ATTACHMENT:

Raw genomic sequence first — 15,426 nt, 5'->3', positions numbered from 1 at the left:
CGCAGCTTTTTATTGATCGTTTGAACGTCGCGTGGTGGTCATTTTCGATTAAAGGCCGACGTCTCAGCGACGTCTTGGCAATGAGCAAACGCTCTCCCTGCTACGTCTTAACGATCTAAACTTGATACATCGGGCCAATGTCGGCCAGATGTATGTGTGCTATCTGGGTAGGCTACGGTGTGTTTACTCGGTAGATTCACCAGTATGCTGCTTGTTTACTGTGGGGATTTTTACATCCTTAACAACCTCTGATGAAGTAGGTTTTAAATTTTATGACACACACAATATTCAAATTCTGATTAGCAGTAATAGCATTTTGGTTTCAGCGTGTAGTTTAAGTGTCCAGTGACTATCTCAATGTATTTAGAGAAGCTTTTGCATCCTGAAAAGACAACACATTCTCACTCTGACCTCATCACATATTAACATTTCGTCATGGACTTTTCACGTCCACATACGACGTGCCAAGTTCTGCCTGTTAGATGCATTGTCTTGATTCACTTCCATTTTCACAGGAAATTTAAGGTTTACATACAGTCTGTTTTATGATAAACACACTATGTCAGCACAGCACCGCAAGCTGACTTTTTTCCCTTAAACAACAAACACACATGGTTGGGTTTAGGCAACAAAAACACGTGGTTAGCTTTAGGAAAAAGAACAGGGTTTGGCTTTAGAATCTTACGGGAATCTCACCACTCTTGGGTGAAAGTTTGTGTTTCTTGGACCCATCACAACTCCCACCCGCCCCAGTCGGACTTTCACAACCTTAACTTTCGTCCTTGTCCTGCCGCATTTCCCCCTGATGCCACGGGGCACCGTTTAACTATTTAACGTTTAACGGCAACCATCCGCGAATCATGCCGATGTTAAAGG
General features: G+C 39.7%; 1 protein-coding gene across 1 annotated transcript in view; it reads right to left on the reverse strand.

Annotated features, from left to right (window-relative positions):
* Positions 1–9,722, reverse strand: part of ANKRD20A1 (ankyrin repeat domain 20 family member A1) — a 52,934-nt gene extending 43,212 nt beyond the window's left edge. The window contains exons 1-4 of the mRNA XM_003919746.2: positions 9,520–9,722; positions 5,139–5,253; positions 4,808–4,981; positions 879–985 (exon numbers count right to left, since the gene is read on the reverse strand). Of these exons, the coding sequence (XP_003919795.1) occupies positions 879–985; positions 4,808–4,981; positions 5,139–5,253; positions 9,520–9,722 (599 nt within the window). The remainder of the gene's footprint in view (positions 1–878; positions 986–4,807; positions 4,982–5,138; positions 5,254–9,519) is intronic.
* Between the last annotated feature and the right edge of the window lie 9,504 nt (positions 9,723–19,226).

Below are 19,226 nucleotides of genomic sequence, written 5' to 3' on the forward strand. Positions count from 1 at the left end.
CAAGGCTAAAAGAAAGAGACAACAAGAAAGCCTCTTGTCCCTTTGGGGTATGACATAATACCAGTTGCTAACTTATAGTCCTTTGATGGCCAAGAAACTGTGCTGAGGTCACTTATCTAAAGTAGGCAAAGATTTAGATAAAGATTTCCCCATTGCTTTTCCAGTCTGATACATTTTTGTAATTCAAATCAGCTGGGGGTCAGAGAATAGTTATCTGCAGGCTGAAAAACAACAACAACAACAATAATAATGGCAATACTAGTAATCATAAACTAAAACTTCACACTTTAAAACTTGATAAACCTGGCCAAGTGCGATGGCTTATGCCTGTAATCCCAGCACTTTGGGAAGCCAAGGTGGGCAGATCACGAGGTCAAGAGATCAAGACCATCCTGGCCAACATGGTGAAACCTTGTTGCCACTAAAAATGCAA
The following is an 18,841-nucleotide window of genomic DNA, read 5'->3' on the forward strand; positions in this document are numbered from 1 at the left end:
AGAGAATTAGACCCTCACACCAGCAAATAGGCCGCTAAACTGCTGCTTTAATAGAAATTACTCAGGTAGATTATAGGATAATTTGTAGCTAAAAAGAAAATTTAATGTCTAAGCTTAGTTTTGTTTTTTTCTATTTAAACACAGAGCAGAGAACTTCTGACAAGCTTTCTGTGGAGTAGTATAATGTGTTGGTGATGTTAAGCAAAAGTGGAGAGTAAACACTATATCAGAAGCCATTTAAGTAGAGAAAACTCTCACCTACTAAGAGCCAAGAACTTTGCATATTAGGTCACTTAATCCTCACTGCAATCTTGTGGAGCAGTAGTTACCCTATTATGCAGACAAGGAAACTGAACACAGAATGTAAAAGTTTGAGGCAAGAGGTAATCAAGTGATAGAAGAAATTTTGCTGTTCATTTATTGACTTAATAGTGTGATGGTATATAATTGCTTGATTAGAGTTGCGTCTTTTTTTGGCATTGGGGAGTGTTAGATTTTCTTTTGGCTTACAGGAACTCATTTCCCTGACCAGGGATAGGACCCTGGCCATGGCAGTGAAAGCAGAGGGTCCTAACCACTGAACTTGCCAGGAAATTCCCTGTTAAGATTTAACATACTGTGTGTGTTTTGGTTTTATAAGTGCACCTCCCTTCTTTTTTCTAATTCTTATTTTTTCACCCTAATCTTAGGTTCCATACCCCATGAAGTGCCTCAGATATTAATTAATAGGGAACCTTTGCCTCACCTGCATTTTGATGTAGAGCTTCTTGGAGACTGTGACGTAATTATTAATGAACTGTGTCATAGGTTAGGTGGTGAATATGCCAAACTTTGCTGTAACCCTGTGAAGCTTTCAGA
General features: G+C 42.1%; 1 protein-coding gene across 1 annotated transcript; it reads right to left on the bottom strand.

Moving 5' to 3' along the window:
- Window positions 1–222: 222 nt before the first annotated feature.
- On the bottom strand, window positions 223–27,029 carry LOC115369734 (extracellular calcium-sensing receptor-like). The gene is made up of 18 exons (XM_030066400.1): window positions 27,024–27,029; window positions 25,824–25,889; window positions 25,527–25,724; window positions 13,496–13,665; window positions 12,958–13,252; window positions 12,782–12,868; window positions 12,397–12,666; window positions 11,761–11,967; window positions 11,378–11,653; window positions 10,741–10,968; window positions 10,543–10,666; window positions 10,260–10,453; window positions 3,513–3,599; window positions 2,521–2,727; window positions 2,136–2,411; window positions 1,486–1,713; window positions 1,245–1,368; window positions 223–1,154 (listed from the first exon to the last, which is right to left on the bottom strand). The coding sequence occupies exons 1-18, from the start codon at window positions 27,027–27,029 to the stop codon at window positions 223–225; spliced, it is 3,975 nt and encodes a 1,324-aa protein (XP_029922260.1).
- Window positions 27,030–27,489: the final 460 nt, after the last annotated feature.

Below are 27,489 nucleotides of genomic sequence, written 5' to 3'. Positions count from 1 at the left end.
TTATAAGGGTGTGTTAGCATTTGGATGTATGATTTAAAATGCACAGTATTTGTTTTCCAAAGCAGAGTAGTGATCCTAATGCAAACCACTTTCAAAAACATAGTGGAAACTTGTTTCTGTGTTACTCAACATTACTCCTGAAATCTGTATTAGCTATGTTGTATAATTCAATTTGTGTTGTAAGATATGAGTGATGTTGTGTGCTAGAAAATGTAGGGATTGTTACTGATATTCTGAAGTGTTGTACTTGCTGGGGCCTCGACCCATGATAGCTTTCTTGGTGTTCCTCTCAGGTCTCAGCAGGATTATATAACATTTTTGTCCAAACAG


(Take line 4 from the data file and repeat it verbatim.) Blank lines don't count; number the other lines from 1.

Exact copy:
Annotated features, from left to right (window-relative positions):